|The titular saint, rising, Osimo.
The last six weeks I've been working with the freelance editor engaged by my publisher to knock my second novel, NAILING DOWN THE SAINT, into shape.
This was a different editor to the one who did my last book, THE MANNEQUIN MAKERS. As I remember that process (late 2012, early 2013), it was enjoyable - though re-reading the post I wrote in March 2013, time may have smoothed some of the rough edges.
Getting edited is a bit like receiving the worst review ever. That one you dream about the night before your book comes out, where someone you respect has mercilessly picked at the minutiae as a way of proving THIS WRITER IS NO GOOD AND NOT WORTH YOUR TIME. There’s no time to talk about the story because there’s so much else wrong with the book. Look, they don’t even know when to use ‘lay’, ‘laid’ or ‘lain’!
But, you remind yourself, this is not a review. There’s still time to make these changes and save face. You convince yourself this, but as with a bad dream, you still carry it round with you the rest of the day — that sense of shame.
The process this time never felt like getting the worst review ever. It felt like getting notes from the one person in your writing workshop who gets what you're trying to do. Which is funny, as I haven't been in a workshop in twelve years and have kept this current manuscript closer to my chest than anything I've ever written. I was ripe to feel exposed.
Unlike last time, when I had weigh up whether to change how a third of the novel was narrated (I stuck to my guns), but agreed to rewrite the final section -- and every page of the manuscript had at least one marked up comment or change (and just four pages had only one change), the edit for NAILING DOWN THE SAINT was reasonably light. As in, multiple pages with nothing in mark-up!
Some of this is down to the reworking I did in August and September after receiving comments from my publisher, so I brought some of the work forward. Which might explain why the process with the freelance editor reduced from three months to six weeks this time around.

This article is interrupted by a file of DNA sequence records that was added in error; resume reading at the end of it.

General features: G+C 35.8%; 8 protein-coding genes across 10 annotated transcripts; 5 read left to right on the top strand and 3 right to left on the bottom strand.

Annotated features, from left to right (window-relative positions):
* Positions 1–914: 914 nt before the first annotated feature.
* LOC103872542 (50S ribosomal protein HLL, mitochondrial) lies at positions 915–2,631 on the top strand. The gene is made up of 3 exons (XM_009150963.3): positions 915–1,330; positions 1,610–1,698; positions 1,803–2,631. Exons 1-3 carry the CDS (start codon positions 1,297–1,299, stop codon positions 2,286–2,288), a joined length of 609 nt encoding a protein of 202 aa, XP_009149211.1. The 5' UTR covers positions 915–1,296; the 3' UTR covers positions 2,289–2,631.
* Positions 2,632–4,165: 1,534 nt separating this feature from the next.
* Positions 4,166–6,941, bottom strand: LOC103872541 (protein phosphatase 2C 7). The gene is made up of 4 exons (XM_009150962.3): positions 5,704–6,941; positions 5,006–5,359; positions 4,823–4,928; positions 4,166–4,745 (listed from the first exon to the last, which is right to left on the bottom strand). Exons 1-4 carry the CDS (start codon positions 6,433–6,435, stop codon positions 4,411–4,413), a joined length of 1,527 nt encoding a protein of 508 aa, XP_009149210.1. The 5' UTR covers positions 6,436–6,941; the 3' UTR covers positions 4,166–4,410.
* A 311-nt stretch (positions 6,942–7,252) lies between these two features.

Also, THE MANNEQUIN MAKERS was historical. NAILING DOWN THE SAINT is - mostly - contemporary (there are some excursions to the seventeenth century and the near future). There's just less to question (and it's harder to stuff up) when you stick in the now.
The manuscripts were a similar length (finishing up at 105k and 115k words respectively), but I spent longer on this new one. I'm not just talking about the six year gap between publications. One day I might do a deep dive into the analytics (I recorded my daily wordcounts for both novels) but the sense I have is that I wrote less per day when drafting the new book, while having MORE TIME (i.e. I was a full-time writer in 2017 as the Robert Burns Fellow, whereas I worked three, four and five days a week the entire time I worked on THE MANNEQUIN MAKERS). More time and slower progress - it's no surprise the manuscript was tidier.
This is not to say I didn't have tics and snafus. From my commissioning editor pointing out how many times someone nodded their head (a shit ton) to me noticing how many times I used the word "crumpled" (10!) in my final read-though, the last six months have made the manuscript infinitely less grating.
There's still scope for readers to dislike the book, of course - but the hope is that they're disliking the choices I've made, the story I've decided to tell and the way I've told it, rather than the fact I can't make it through two pages without someone nodding or crumpling.
One final observation about this editing process versus the last: I like receiving the editor's comments in chunks.
Last time, I got a long email (while I was in the delivery room with my wife - don't @ me, it was a induced labour with a lot of downtime) with high level comments that started a back and forth to inform how the editor would mark-up the manuscript, which I then received in one go and worked through it.
This time there was a much briefer initial email, we agreed to work in chunks and I received the first 50 pages, so we could each get a feel for the process, then received three more chunks. It took me 2-4 days to turn each batch around, by which time another one was ready. After the last batch, I got the whole manuscript for one more read-through. In less that six weeks we'd gone from hello to best wishes. The process and timeframe works best when it's a light edit, of course. But I think batches helped keep my anxieties in check. It felt like a collaboration. I never felt blocked or frustrated or intimidated by the process.
It's funny to be writing such a rose-tinted post about this novel after not so long ago rambling about being "tender", and feeling "exposed, misunderstood, worthless, frustrated and tired".
There's plenty of time for those same anxieties to rear up between now and the August 2019 publication date (and the process of trying to get it repped and published outside of NZ and Australia). But for now, at least, I'm happy with the work I've done and look forward to seeing this next 300+ page fever dream make it out into the world.
PS - but don't get me started on the cover design process!